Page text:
By Richard Hubbard

“They are announcing me as The Cannon now, which is what I wanted more than anything”

HE MAY GO by a name that would look more in place etched onto a plaque outside a solicitor’s office, but DP Carr, so far, is living up more to his much preferred nickname, ‘The Cannon’.

Much like the actor’s union Equity, boxing doesn’t allow for name doubles, so with Dan Carr having 85 fights on his slate, there was no place on the sport’s log book for a new kid on block going by the name of Danny Carr.

DP Carr

Variations were offered up and rejected before frustration surfaced and it was determined that a straightforward DP Carr would suffice. DP, who nominated Danny ‘The Cannon’ Carr as an option, hopes he will be able to lay claim to his real name in the event of his namesake’s retirement.

“The board said no to me being Danny Carr, then we asked for Danny The Cannon and we don’t know why that got rejected,” explained Carr the younger. “In the end Al (trainer Alan Smith) just said DP Carr to them and it was agreed. It was winding me up in the end so we just went with that.

“I’m alright with it, they are announcing me as The Cannon now, which is what I wanted more than anything.”

The evidence so far from two outings suggest that this cannon can certainly bang. His two opponents, Aaron Flynn and Aleksandrs Birkenbergs have been blasted out in two and three rounds respectively, leaving Carr with low mileage on the clock.

His introduction to the pro ranks was explosive, with Flynn being poleaxed by a clubbing right hander in Harrow. His instinctive immediate celebrations were, however, instantly curtailed by trainer Smith until Flynn has been raised from the canvas.

“I like to make sure everything is alright before I start going too mad,” he reflected on his debut delight. “I did get a little bit excited at first by you have got to think about your surroundings and it is better to be respectful before you start going mad.

“It was brilliant, I couldn’t have asked for anything better. I’ve always had quite a lot of power in both hands, but the right hand is something I have always concentrated on, I used to get told to throw the overhand right all the time. It has always been one punch knockouts with it, so I know that if I catch them right it will make them go.”

Carr is acutely aware that he mustn’t allow himself to become a one-punch wonder and is honing alternative assets at the iBox Gym in Bromley. His second opponent, Birkenbergs, was eventually reeled in by a left hook.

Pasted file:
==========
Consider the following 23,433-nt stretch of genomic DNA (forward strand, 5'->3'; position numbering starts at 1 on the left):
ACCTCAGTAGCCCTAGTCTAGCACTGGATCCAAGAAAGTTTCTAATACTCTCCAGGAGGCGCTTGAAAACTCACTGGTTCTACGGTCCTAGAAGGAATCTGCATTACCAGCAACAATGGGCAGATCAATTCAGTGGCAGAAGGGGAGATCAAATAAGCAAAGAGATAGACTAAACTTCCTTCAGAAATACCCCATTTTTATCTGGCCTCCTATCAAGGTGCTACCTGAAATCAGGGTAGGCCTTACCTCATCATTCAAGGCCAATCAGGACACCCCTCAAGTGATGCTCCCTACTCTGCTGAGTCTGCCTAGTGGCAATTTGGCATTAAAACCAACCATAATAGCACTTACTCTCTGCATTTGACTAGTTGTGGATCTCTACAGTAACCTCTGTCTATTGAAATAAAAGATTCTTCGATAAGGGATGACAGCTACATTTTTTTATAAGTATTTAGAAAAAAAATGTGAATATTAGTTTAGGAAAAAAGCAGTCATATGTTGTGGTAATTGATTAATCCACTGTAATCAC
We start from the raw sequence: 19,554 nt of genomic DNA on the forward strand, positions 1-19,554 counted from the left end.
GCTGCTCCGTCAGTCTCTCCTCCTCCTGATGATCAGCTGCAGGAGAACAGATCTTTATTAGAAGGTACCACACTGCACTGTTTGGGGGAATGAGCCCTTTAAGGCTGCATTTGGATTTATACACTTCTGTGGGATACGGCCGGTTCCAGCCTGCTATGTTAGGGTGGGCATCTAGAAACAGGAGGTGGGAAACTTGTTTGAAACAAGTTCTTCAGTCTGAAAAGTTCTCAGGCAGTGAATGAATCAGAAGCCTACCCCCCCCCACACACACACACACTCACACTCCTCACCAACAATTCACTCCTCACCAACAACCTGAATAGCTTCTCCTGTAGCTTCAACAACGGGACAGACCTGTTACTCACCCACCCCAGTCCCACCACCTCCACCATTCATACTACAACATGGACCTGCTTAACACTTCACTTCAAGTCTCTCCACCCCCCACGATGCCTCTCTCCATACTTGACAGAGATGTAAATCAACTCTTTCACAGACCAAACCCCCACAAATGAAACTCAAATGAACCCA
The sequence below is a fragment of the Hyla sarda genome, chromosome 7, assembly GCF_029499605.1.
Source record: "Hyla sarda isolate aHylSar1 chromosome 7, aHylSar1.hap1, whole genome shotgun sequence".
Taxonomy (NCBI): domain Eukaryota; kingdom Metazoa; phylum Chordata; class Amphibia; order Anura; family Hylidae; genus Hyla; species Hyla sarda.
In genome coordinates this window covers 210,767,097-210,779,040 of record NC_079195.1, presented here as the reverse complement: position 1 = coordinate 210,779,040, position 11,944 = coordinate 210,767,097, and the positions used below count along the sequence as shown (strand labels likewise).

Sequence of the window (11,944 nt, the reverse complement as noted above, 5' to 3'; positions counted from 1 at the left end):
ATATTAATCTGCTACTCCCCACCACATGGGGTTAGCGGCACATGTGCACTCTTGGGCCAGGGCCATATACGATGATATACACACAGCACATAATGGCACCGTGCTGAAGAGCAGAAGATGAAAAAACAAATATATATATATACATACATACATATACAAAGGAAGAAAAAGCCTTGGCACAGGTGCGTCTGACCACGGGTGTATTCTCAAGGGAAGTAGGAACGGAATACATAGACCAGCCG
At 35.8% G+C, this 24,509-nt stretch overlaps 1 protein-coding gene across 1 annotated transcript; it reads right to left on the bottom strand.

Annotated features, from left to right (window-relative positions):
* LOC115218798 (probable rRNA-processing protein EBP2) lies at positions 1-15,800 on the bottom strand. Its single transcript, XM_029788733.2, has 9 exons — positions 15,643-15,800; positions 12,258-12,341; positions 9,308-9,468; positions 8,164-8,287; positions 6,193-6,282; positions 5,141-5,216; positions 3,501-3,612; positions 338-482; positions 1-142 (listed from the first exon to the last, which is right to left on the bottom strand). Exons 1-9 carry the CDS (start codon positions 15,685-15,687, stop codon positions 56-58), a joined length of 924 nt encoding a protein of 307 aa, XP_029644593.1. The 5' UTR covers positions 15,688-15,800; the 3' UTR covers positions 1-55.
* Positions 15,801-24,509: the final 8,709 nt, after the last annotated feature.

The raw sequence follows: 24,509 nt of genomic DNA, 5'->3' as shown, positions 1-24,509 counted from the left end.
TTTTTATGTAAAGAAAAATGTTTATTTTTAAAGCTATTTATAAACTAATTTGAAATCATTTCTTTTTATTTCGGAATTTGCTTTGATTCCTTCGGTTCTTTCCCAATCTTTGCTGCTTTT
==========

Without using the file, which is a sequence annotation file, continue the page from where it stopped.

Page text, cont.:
The Latvian, unknowingly, provided Carr with a salutary lesson on the night in that appearances can be deceptive. Birkenbergs took to the ring looking pretty much half his 29 years of age, fresh faced and light at the weight.

Carr himself admits he anticipated easy pickings on the night before taking one on the chops.

“For this camp and the last one we have been working on my left hook a lot more, which is how I finished the last fight and it is becoming more and more natural now. I’ve got power in that one as well so hopefully I will start doing the same with that hand! That would be nice.

“He did look young, but when he came out and I tried to get on him early, he caught me with a right hand and he punched a lot harder than I experienced in the first fight and a lot harder than I thought he was going to as well. I knew then I had to not get caught again.

“I did think that I was going to beat him easily because I knew that he’d been stopped before, but he was dangerous because he had knocked someone out as well. I did look at him first of all and think ‘yeah, this will be alright’.”

After tackling a twosome not possessing huge experience, taking on a seasoned journeyman or two is next on the to-do list for the 26-year-old. While the often once-a-week warriors are not drafted in to dent winning records, Carr knows not to expect any Cannon fodder.

Gary Corcoran vs Danny Butler

Sheffield’s Qasim Hussain has been muted as a potential foe for his next outing at the York Hall on March 25, an opponent well versed in providing tricky assignments for talented prospects.

“My next fight could be against Hussein, who Archie Sharp fought last, and he has had 40-odd fights, so I am looking forward to getting in with a journeyman.